Do you struggle in meetings to be heard? Do people pass over your comments, ignore your input or take your suggestions on as their own?
Being heard in meetings is of critical importance as you advance through the company to the boardroom. It takes confidence, purpose, research, and practice.
In a recent Entrepreneur magazine article, the author offers 15 ways to communicate effectively as a leader.
Here are a few pieces that are worth pointing out:
Use pauses effectively.
If you have struggled to be heard in the past, once you have the floor you might feel inclined to rush through your comments, just praying you get through all you have to say before someone interrupts you. However, pauses can help your audience understand, digest and appreciate your opinion. As stated in the article…
“Some people think pausing is awkward or makes them seem less confident. In reality, Hanke says, it separates the points you’re making, so that they are easier for your listener to digest.
Pausing is especially important when you are explaining something complicated or technical, to give your audience a chance to keep up.
On that note, taking time to pause now and then gives you a chance to keep up with yourself. You can be more deliberate with your words if you take a second or two to think about what you’re saying. You can also scan the body language of those you’re speaking with, see whether they’re engaged, confused or distracted and change the content or tone of your remarks accordingly — or ask your audience if they need clarification.”
Choose your words so that you are direct.
How many times have you said this in a meeting: “This might be a dumb idea but…” How effective will your idea be if you are helping the audience dismiss it before you even offer it up? Speak strongly and use words that indicate your level of confidence in your opinion and ideas. Here’s a great section from the article worth noting:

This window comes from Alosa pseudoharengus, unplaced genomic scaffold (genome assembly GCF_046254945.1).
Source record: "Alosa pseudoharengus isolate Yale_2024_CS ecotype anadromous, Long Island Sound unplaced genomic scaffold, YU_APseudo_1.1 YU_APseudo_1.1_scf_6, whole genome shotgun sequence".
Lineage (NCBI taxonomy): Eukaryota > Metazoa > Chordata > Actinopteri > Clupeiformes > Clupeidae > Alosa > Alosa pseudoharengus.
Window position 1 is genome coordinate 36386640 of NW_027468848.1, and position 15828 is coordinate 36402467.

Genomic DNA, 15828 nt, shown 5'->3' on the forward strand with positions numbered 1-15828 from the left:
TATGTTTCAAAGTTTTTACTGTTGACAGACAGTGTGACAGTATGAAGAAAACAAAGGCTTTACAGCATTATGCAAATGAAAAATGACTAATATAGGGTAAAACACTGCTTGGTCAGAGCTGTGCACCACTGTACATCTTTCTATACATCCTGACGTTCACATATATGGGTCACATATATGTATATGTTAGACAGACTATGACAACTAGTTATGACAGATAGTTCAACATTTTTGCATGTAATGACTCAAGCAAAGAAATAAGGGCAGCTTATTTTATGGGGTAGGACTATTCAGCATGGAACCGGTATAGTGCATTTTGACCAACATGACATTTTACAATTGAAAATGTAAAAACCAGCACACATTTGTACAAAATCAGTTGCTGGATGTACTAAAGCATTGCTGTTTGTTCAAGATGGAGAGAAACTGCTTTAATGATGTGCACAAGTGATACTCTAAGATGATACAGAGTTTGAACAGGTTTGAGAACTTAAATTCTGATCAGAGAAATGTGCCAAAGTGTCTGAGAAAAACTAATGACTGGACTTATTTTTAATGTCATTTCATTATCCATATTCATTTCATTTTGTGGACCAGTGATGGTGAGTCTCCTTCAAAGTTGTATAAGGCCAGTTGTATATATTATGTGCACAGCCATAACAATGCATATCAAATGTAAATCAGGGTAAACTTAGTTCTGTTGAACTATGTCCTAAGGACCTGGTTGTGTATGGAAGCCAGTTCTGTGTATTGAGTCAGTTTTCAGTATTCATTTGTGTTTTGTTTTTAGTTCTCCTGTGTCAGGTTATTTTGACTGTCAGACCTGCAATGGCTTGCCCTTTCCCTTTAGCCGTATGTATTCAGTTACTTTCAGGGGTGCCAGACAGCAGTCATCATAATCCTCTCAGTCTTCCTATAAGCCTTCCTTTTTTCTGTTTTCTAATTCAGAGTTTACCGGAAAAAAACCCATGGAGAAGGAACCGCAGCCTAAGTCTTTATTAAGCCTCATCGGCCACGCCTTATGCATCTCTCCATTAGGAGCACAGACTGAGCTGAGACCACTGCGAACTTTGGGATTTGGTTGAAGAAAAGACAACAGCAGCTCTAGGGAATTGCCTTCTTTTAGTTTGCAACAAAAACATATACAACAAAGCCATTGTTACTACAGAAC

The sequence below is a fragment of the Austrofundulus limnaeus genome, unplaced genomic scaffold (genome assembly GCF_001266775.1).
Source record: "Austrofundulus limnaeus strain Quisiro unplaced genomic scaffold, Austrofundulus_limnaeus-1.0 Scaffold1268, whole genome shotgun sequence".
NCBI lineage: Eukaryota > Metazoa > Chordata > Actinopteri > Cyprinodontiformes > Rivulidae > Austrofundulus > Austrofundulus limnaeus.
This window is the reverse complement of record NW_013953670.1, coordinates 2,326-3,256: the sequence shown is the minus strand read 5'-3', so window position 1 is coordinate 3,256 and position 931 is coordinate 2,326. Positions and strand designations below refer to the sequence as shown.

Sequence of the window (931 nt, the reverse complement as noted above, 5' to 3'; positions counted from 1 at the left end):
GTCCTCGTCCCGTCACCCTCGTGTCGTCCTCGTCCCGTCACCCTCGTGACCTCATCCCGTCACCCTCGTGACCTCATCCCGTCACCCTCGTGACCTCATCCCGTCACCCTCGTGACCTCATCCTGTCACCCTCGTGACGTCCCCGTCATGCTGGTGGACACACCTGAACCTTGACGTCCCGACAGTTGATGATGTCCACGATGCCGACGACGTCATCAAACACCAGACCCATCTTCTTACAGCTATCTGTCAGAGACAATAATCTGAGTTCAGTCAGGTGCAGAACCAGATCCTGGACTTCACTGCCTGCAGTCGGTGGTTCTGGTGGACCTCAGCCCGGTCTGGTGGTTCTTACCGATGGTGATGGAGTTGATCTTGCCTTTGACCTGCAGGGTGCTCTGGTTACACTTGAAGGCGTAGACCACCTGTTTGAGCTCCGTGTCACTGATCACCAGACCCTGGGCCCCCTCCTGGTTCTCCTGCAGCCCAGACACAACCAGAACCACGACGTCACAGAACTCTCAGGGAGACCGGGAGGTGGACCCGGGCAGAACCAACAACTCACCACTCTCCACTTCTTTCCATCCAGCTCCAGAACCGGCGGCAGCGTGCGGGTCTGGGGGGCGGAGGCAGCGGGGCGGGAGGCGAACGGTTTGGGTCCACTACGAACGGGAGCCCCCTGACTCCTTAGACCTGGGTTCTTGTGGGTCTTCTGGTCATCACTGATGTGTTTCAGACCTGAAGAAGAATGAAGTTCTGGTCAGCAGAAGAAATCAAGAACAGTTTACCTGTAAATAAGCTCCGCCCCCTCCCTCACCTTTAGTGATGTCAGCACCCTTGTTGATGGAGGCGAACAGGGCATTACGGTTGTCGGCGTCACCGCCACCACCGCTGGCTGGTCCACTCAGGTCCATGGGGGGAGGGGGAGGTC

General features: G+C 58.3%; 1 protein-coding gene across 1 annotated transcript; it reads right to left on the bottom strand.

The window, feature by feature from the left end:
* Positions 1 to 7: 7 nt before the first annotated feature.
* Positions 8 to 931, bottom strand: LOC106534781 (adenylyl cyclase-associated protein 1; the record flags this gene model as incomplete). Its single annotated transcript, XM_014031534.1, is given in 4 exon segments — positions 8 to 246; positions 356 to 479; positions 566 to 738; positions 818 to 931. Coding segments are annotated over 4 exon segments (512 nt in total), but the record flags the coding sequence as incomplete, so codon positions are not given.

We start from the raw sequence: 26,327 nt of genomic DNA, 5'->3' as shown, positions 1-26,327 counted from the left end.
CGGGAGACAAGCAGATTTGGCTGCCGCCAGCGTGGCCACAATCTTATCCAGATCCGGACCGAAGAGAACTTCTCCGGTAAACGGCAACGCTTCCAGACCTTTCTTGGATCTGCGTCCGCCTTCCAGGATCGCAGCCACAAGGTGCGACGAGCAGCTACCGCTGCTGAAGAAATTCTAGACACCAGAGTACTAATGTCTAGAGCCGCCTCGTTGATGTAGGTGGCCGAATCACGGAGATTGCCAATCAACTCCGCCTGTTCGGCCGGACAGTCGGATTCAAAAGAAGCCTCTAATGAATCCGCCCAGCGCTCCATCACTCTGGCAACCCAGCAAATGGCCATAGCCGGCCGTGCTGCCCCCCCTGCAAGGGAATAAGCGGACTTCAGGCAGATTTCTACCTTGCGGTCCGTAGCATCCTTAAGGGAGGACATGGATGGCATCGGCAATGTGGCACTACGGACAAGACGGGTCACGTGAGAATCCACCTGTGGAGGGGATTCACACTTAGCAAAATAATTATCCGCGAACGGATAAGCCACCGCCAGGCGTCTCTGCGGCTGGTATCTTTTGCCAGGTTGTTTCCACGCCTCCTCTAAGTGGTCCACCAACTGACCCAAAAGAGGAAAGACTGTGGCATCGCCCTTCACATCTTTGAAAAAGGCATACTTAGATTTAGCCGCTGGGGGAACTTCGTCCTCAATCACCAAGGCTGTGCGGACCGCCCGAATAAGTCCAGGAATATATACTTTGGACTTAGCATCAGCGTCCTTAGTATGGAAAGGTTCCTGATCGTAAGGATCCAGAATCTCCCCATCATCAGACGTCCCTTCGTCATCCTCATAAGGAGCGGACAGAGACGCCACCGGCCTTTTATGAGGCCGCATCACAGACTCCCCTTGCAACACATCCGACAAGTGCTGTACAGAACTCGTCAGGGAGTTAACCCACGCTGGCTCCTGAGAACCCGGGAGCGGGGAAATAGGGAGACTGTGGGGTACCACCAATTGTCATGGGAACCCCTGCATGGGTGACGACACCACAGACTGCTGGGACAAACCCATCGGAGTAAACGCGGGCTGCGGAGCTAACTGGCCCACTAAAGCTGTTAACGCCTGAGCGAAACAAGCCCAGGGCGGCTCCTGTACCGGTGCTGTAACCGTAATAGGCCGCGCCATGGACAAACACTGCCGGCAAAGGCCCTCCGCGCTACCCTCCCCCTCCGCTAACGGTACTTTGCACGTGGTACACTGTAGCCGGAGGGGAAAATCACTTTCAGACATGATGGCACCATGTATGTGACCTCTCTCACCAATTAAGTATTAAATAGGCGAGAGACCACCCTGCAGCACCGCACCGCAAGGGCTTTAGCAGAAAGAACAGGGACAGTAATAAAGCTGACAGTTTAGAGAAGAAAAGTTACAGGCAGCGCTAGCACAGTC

“Culturally, women are more likely than men to qualify their remarks, ask for permission to speak, defer to more dominant voices and apologize for contributing their thoughts. But anyone can act in this manner, and it’s not the most effective way to get a point across.
If you’re tempted to couch or equivocate, recognize that aggressiveness and assertiveness are two different things, and that being direct is an affront far less often than you might think. In many cases, your listener will respect you more for it.
On a similar note, avoid telling someone, “I don’t care” or “It’s up to you.” Show that you’re engaged with the conversation and that you acknowledge the person you’re speaking with values your opinion by saying something such as, “I don’t feel strongly about either course of action, but here are some factors to take into account.”
Tap into the strengths of others around the table.
There will be times when the subject is outside your scope of immediate knowledge. However, that doesn’t mean you have to sit quietly by while the discussion moves forward. Help the conversation along, with you as part of it, but singling out someone at the table who does have experience. Ask for their best practice stories. Encourage them to be in the spotlight; it might be your boss, but it could also be someone in the room who isn’t as comfortable offering ideas. Your encouragement could be just what is needed to help others see them in a more positive light. And you will be recognized and appreciated for the effort. As shared in the article,
“Instead of feeling inferior and underestimating yourself, tap into that person’s experience and expertise while you have their ear. Ask them how they achieved their accomplishments. Even tell them you admire them. Chances are, they’ll respect your honesty, and flattery may get their attention.
You can add value, too. Tell them what you’ve been thinking, learning and doing lately. They’ll likely have something to learn from you, which will help level the playing field and make the dialogue more productive.”
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